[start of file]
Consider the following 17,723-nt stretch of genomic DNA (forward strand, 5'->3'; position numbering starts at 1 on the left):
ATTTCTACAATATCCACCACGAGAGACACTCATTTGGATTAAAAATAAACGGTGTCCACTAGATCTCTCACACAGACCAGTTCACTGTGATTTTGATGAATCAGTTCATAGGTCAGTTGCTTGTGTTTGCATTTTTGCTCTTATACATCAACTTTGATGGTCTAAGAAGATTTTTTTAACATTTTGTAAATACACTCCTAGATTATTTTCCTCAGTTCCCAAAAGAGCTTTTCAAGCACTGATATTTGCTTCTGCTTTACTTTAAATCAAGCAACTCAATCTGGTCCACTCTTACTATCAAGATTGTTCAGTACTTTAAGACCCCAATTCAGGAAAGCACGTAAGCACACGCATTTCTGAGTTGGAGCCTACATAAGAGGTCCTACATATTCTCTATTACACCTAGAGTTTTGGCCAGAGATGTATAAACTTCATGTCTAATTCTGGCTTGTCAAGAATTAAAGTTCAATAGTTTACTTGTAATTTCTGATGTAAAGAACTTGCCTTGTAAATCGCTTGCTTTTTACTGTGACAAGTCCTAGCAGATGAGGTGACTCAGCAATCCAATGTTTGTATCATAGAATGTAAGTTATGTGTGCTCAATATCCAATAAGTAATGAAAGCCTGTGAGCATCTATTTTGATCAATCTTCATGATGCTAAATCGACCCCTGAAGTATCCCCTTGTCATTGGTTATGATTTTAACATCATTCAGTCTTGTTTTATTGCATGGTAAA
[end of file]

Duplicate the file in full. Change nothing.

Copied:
Consider the following 17,723-nt stretch of genomic DNA (forward strand, 5'->3'; position numbering starts at 1 on the left):
ATTTCTACAATATCCACCACGAGAGACACTCATTTGGATTAAAAATAAACGGTGTCCACTAGATCTCTCACACAGACCAGTTCACTGTGATTTTGATGAATCAGTTCATAGGTCAGTTGCTTGTGTTTGCATTTTTGCTCTTATACATCAACTTTGATGGTCTAAGAAGATTTTTTTAACATTTTGTAAATACACTCCTAGATTATTTTCCTCAGTTCCCAAAAGAGCTTTTCAAGCACTGATATTTGCTTCTGCTTTACTTTAAATCAAGCAACTCAATCTGGTCCACTCTTACTATCAAGATTGTTCAGTACTTTAAGACCCCAATTCAGGAAAGCACGTAAGCACACGCATTTCTGAGTTGGAGCCTACATAAGAGGTCCTACATATTCTCTATTACACCTAGAGTTTTGGCCAGAGATGTATAAACTTCATGTCTAATTCTGGCTTGTCAAGAATTAAAGTTCAATAGTTTACTTGTAATTTCTGATGTAAAGAACTTGCCTTGTAAATCGCTTGCTTTTTACTGTGACAAGTCCTAGCAGATGAGGTGACTCAGCAATCCAATGTTTGTATCATAGAATGTAAGTTATGTGTGCTCAATATCCAATAAGTAATGAAAGCCTGTGAGCATCTATTTTGATCAATCTTCATGATGCTAAATCGACCCCTGAAGTATCCCCTTGTCATTGGTTATGATTTTAACATCATTCAGTCTTGTTTTATTGCATGGTAAA